Instead of upholding interests of citizens, governments opportunistically manipulate the truth and restrain civil liberties of its citizens in order to push for their political agenda, hence establishing a situation of inequality between power holders and their citizens. This notion of injustice is demonstrated through both Aldous Huxley’s dystopian science fiction Brave New World(1932) and Martin Luther King’s pacifist speech Silence is Betrayal(1967). Huxley’s satirical representation of the technocratic paradigm of the World State, in conjunction with the passionate spontaneity of John resonates with King’s criticism towards American government’s hypocrisy and racial oppression. Both composers, through expressing similar political ideologies towards radically different situations, illustrate individual’s need to contest existing injustice.
Huxley portrays a totalitarian society where government’s distortion of truth through a caste system, hallucinogenic drugs and ostracising misfits effectively fabricates a false sense of security and inhibits citizens from exercising their free-will. This false sense of security, influenced by Hitler’s regime at the time of Huxley, is achieved through Mustapha mond and the repressive methods of enslaving the minds of the citizens such as the ironic world state motto, “Community. Identity. Stability” in which readers are aware is anything but stable. However, it is the assertive tone which acts as a propaganda fabricating the realities of this world creating feelings of trust eliminating doubt.
Huxley’s emotive metonymy“A dark annihilating stupor droning twilight of the well, the twilight of his own habitual stupor”illustrates the Epsilon elevator guard as a prisoner of his stratified status and the Bokanovsky conditioning feeling a sense of freedom when he reaches the roof everytime. The analogyof the elevator and the Epsilon’s stupor signifies the confinement of his action and thoughts by the false security developed from his pre-destined satisfaction with his daily tedious work. The repetition of the sexual propaganda “Orgy-porgy, Ford and fun, kiss the girls and make them one”further parodies the power of the government to provide an ecstatic escapism from established truth and hence prohibiting genuine emotions. Evidently, the manipulation of truth creates an illusion of security and prohibits citizens from accessing basic human rights.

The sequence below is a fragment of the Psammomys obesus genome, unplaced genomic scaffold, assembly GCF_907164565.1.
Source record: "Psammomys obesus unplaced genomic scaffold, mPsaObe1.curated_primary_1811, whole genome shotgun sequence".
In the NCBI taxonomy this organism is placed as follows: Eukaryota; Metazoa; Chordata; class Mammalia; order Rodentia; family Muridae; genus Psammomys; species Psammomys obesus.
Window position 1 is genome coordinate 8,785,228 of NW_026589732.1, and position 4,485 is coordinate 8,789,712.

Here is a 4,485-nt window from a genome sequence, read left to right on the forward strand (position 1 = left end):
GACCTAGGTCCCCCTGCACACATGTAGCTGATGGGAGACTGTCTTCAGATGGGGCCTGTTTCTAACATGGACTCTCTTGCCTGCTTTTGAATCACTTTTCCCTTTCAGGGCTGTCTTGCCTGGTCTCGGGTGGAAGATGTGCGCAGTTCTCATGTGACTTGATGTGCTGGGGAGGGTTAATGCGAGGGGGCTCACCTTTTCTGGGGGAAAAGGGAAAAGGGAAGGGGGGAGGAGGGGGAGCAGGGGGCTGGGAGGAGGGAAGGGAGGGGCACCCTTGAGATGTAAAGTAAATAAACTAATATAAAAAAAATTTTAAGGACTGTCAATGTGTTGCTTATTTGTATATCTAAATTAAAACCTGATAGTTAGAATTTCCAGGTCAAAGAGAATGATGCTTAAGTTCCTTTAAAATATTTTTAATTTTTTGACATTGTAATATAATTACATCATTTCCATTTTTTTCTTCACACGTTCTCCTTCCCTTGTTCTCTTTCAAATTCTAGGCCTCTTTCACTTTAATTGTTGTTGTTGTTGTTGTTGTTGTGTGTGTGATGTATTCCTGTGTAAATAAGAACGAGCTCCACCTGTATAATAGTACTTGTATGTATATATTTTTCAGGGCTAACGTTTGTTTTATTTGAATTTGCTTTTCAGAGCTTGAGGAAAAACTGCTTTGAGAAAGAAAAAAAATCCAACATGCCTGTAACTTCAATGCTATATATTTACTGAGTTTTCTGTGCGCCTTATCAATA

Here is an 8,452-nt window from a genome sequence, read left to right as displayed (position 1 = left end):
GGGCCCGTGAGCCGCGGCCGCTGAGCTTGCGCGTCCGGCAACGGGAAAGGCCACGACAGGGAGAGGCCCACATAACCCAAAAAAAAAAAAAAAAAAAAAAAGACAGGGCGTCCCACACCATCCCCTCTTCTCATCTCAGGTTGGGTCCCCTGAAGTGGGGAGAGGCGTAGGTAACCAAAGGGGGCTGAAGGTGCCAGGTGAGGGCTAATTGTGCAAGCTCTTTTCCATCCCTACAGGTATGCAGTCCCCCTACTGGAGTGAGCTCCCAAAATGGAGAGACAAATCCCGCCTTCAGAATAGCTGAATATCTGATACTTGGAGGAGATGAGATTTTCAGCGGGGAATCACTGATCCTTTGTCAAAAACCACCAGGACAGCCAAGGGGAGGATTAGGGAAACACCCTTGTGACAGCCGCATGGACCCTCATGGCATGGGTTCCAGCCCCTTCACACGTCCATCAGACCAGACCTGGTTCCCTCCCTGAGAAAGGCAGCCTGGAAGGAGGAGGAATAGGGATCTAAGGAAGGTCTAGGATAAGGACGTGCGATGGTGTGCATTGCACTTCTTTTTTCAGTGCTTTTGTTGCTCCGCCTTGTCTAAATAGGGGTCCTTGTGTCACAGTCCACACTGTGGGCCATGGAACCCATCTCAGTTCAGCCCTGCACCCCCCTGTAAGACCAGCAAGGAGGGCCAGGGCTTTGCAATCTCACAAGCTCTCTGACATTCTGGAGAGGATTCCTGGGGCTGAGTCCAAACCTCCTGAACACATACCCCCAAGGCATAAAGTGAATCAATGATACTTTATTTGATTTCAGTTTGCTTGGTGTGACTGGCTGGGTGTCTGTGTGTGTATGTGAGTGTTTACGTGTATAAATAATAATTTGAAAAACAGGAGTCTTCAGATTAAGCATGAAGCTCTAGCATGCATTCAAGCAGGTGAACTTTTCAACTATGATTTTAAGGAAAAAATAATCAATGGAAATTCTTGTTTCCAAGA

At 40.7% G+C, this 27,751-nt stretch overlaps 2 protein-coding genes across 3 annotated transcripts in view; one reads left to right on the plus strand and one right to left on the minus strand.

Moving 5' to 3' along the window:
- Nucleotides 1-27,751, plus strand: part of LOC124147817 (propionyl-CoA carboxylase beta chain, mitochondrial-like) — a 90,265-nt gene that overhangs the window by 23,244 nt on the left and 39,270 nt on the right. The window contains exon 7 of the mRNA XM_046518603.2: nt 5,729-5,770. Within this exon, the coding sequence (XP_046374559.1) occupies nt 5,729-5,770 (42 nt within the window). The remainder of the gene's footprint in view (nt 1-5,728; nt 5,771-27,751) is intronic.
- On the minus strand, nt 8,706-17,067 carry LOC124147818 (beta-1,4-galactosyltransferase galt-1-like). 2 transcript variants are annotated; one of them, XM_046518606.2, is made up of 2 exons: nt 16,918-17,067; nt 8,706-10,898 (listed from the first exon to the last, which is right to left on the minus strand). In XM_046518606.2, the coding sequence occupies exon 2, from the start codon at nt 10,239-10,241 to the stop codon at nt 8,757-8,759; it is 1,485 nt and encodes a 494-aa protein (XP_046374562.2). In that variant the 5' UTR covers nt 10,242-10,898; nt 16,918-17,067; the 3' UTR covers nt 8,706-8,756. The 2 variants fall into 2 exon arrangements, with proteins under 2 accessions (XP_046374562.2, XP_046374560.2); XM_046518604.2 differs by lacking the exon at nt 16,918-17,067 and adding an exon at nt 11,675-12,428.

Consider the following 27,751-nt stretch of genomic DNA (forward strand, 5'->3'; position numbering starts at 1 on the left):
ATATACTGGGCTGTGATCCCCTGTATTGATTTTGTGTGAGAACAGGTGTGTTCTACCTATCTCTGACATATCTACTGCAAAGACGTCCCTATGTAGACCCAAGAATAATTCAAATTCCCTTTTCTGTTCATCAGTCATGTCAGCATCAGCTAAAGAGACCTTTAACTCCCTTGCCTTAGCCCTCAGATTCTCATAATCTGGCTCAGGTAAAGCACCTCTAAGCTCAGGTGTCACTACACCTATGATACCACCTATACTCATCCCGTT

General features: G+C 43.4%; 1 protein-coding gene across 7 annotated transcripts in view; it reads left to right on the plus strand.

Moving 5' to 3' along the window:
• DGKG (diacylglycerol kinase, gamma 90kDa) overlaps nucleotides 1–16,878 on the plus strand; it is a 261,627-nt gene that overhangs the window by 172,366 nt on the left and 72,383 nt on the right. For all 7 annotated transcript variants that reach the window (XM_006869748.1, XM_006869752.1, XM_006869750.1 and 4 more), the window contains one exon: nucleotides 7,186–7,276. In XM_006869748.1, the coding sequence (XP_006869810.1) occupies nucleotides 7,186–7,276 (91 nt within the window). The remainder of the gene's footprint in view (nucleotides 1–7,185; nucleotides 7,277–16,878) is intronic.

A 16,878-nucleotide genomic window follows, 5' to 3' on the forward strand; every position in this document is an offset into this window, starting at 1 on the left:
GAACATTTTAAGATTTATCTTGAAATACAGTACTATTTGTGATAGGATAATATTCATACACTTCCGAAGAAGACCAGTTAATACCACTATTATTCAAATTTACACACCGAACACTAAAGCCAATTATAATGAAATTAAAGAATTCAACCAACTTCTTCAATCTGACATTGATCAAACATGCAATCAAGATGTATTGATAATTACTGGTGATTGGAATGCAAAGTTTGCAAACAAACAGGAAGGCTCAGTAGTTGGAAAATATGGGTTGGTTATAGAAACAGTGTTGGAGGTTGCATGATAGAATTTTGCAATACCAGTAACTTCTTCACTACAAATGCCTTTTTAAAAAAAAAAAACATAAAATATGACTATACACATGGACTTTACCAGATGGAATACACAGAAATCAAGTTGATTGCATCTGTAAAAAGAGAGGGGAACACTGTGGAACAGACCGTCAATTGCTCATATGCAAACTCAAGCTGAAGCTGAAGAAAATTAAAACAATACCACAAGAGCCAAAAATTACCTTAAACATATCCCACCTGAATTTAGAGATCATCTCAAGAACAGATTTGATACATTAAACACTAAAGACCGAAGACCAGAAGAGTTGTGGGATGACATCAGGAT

The industrial revolution of 1760 left its mark in Brave new world as Huxley parodies this shift, hyperbolising the concept of mass production by undermining individualism and reducing the value of humans through allusions to Henry Ford. the utilisation of zoomorphism by Huxley with the Epsilon elevator guard , “oh Roof! a dark annhilating stupor…Roof!” accurately portrays the dehumanisation of the World State citizens with a double entendre on “roof”. The animalistic nature of the indoctrinated world citizens are juxtaposed against Bernard’s distinctive social perspective and John’s idiosyncratic milieu which challenge the technocratic paradigm of the state. Bernard manifests nonconformity through his analogy of people and society as a himan body in “More on my own, not so completely part of something else. Not just a cell in a social body”.
Hereby, Huxley illustrates Bernard’s innermost desire to be independent from the hypnopaedic conformist ideal of “everyone belongs to everyone else”that restrains his freedom of thought. Huxley further heightens individualism through the hyperbole“There was nothing left in the world but that one deep pulse of sound”. The symbolism of the drum sound in the culturally-detached Savage Reservation represents individual’s unique heartbeat and hence highlights the microcosmic world that each person intrinsically belongs to. The ideology of individualism also involves proving the worthiness of oneself, demonstrated by John through his ambitious tone “To show that I can bear pain without crying out. Yes, to show that I’m a man!”For John, his personal desire is to earn more admiration and be recognised as a distinguished individual. Evidently, Huxley explores the idea of individualism through his illustration of both Bernard and John as self-reliant men who value their goals and interests over the collective concern of the society.